Dark Night of the Soul, Lenten Observance, Day 19, 2013

Bk. II, Ch. V: Sets down the first line and begins to explain how this dark contemplation is not only night for the soul but is also grief and torment.“This dark night is an inflowing of God into the soul…” and contemplatives refer to this process as “infused contemplation or mystical theology.” Well, things are getting heavy now. First, I don’t fully understand how God, who is everywhere, can not already be in the soul. We may deny that, but if God is truly everywhere, our denial means nothing. Now this “grace(?)” (I’m thinking that St. John must mean something like grace here) helps to purge the soul of imperfections, and prepares it for union with God. Now as I understand mysticism, it is a path that bypasses reason. As people of the word (in this case, I mean literate people – people who read books and enjoy ideas), we are largely rational beings. That does not mean that we don’t sometimes get insight from some other path, but our preferred path is that of reason. And mysticism involves taking a different path. And as this is “infused,” it suggests that it is God who is short circuiting our rational brain to get past it. But that is a rational exposition, so, how can one pierce mysticism with reason?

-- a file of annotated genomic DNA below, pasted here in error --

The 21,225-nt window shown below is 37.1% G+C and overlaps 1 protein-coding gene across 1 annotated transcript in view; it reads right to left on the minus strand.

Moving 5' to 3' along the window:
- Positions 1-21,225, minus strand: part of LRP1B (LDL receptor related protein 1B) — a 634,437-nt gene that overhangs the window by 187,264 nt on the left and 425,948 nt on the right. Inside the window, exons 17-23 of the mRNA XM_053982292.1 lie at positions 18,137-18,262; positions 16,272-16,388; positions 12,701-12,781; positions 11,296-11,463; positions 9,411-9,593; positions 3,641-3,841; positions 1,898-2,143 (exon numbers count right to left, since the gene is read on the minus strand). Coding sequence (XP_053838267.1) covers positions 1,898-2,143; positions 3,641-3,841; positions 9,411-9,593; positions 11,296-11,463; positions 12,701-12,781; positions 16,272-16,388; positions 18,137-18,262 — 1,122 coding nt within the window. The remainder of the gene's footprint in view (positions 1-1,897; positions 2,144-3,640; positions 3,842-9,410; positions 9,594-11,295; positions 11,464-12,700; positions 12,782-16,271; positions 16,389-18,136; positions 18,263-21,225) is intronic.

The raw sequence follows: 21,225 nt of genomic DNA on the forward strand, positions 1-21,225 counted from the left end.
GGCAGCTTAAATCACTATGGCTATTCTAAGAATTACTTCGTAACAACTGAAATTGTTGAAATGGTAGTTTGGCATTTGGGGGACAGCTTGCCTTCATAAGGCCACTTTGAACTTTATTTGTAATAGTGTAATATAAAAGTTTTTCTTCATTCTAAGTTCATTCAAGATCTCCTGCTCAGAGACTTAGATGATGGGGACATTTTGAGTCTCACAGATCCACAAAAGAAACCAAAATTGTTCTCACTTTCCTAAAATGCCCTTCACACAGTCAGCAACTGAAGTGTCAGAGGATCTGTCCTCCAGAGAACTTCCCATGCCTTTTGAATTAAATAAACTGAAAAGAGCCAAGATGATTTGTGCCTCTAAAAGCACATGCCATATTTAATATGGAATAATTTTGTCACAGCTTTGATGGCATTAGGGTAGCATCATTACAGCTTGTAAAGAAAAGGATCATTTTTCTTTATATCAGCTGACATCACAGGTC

St. John also talks in this chapter about why this is called a Dark Night, when it involves the illumination of the soul. And his explanation is interesting. As the soul itself is not quite ready, it all remains dark to the soul, and because of the soul’s imperfections, the process is painful as well, and that is darkness too.
Here he compares the soul in this darkness to our eyes if we look at the sun for too long. Our system cannot keep that up, and, if we do it for too long, we will find ourselves in darkness.
At another point, St. John notes that this light assails the soul to expel its impurity, but that once illumined, that impurity seems so dark by comparison that the soul feels that God must be against it. Some of this sounds a lot like dealing with one’s ego, which is determined to protect itself, and so, when one’s faults are illumined, the ego goes into denial mode.
And when the soul realizes its impurity, it can see that it cannot do this alone (ego pride wounded). Accepting that allows for the inflow of divine grace.
I notice that St. John quotes the Book of Job here quite a few times, suggesting that it is something of the sort that Job is feeling. I don’t know – it seems to me that Job is very poorly treated in that book, and has a lot to be justly angry about.

1 Response to “Dark Night of the Soul, Lenten Observance, Day 19, 2013”

  1. 1 ben b.
    February 27, 2013 at 3:32 am

    Thank you for this inspiring comment

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